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Following the Cordite Trail
I have been a resident of All Seasons Estates for the past 22 years, living directly across Lagimodiere Boulevard from Kilcona Park.
How observant of me it was to discover the Cordite Trail, which has been right under my nose, only a couple of hundred yards from my back door. This trail connects, via an asphalt walking/biking path, to the Chief Peguis trails.
At one time, before the First World War, Winnipeg was a booming railway town and the Canadian Pacific Railway needed the Cordite area as an extra rail yard and a freight terminal.
The property is huge, running parallel to Cordite Road on the north side, all the way from Lagimodiere to Day Street.
Big plans were being made for other businesses around the area but the war dried up the economy and the train business declined. But the tracks remain and CPR still uses them.
The factory that produced cordite, a smokeless explosive used in munitions during the Second World War was situated on the trail just south of the track area and thus the trail was called "the Cordite Trail." That factory, along with the buildings that housed temporary Japanese internment camps just after the invasion of Pearl Harbour, have all since been torn down and now it is a meadow and an historic trail.
I discovered the trail because I was trying to track the water flowing from Kilcona Park. My bike took me along the way and Travis, a city employee in charge of vegetation control for the city’s retention ponds took a few minutes to talk to me about the water direction and allowed me to carry on with my exploration.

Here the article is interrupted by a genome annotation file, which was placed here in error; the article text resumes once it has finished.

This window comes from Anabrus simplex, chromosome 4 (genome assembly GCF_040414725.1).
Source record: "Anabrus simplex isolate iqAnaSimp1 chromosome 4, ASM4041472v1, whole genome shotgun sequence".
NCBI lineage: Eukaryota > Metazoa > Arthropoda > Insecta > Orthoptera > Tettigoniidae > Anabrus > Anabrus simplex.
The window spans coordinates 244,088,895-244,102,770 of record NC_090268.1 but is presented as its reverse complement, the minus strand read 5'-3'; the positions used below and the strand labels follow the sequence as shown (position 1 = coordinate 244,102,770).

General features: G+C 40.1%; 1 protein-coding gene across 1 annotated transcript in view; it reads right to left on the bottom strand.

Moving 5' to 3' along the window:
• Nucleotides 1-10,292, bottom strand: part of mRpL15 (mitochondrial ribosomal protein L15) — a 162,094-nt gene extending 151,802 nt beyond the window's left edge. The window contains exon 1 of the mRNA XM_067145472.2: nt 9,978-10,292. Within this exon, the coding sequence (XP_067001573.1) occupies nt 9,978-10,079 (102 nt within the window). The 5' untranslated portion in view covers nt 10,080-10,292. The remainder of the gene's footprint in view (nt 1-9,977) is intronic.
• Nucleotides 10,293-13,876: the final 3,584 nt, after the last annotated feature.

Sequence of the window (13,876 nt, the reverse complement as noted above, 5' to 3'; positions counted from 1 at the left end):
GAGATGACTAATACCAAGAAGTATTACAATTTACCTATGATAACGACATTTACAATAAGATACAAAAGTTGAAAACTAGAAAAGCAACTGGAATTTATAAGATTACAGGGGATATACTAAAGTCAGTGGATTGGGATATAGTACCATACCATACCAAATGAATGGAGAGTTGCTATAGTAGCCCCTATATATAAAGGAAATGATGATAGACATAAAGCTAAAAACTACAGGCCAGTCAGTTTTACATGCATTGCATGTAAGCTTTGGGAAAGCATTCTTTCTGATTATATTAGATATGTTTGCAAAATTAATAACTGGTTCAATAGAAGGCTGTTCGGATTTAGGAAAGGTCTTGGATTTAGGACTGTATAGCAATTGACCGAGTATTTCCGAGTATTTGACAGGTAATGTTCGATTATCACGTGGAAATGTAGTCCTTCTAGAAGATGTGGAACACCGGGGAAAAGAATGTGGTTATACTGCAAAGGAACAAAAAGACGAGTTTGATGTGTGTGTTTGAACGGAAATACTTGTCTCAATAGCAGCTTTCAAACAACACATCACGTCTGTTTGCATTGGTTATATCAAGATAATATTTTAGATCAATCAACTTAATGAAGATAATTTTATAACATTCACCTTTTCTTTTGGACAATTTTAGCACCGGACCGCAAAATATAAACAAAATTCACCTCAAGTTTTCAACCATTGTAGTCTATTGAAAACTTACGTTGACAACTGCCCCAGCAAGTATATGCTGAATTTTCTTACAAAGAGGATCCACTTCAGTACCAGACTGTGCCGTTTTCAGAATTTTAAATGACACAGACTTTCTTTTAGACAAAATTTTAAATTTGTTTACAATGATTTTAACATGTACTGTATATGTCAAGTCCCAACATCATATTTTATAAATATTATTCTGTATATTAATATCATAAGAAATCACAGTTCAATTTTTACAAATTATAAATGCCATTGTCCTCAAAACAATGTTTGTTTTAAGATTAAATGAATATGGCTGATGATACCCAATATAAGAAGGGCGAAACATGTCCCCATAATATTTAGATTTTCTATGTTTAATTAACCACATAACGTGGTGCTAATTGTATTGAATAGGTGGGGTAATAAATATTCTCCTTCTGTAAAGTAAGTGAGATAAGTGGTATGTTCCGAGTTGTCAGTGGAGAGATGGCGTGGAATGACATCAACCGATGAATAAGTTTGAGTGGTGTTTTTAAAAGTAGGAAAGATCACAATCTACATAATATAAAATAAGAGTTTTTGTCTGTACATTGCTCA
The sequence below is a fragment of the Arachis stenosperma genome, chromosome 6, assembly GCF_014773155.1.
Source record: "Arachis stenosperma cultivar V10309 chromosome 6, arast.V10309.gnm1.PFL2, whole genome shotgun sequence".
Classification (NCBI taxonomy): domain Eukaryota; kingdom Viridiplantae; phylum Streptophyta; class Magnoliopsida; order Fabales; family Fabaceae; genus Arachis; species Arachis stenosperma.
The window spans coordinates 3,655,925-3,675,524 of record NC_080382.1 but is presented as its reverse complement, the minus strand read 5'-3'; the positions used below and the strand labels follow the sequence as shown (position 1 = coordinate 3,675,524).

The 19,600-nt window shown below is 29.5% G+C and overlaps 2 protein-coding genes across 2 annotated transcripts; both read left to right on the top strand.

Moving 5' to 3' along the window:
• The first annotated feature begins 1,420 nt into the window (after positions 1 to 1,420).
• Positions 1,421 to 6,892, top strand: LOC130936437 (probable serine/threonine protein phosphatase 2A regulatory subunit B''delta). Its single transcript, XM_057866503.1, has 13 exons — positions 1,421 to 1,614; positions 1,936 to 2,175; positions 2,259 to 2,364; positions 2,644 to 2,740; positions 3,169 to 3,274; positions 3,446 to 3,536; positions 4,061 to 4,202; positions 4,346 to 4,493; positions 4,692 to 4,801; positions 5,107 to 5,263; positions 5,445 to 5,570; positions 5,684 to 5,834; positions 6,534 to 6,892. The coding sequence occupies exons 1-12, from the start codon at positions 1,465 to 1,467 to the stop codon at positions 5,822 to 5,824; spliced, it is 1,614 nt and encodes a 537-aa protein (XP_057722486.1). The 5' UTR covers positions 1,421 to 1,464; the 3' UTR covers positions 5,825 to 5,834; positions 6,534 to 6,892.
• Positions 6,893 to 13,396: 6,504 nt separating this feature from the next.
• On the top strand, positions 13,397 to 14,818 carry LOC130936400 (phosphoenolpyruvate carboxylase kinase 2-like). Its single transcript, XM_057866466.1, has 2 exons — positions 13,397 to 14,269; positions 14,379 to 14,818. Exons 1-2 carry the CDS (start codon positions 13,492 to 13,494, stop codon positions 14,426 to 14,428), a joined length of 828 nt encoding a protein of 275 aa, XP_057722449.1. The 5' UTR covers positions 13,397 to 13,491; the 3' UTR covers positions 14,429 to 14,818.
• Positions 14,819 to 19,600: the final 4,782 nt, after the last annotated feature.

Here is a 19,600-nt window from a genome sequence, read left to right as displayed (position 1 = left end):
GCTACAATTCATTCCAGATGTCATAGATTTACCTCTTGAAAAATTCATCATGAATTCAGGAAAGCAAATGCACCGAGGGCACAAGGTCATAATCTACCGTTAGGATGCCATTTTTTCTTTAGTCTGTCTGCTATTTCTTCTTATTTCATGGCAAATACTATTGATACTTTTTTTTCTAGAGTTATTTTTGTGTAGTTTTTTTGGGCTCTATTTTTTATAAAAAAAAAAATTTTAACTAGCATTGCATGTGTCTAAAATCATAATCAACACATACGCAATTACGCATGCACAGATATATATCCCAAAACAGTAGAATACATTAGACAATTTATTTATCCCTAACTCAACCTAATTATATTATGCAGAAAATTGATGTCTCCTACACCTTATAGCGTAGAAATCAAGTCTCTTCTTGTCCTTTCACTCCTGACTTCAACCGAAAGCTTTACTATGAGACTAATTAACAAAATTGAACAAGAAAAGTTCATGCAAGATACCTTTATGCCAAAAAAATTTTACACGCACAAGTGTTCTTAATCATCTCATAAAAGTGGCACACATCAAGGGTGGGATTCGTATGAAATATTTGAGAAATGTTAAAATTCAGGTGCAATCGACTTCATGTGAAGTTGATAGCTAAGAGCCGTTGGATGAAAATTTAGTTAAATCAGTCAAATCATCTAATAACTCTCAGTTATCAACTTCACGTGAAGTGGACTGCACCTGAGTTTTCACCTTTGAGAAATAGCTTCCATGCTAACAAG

The Cordite Trail runs along the south side of a ditch all the way to Plessis Road. This ditch carries the overflow from the retention ponds (man-made lakes) of Kilcona Park and Harbour View. These ponds’ main purpose is to take overflow storm water and move it along while removing impurities from it before the next storm arrives. The ditch runs along Cordite until it comes to Lagimodiere The flow then continues under the boulevard and in behind Star Lumber’s truss division buildings. It is seen again just west of Claudio’s Garage on Springfield Road and from there it runs into the east edge of All Seasons retention pond.
From All Seasons the water is directed under Gateway Road near the Sun Valley plaza. It runs north between Gateway and Raleigh Street until it ducks under Raleigh trickles into Bunn’s Creek. It then twists and winds its way to Henderson Highway, some 3 kilometres away and spills into the Red River ,where it eventually empties into Lake Winnipeg.
The water is much cleaner after going through the various filters, which remove impurities such as salt used on city streets.
Because of this, birds, wildlife and even fish thrive in these waters. The city has attempted to beautify most of the pond areas and enhance their appearances by planting trees and shrubs, which attract the wildlife. Many fish fight their way upstream from Lake Winnipeg to the Red and to the ponds when the water level is high.
There are many retention ponds in Winnipeg which all empty into the Red River and subsequently into Lake Winnipeg.
Just a word of warning...
While the water has been filtered to some degree, it is not fit for human consumption and don’t eat the fish. They’re for the birds.
Rick Sparling is a community correspondent for East Kildonan.
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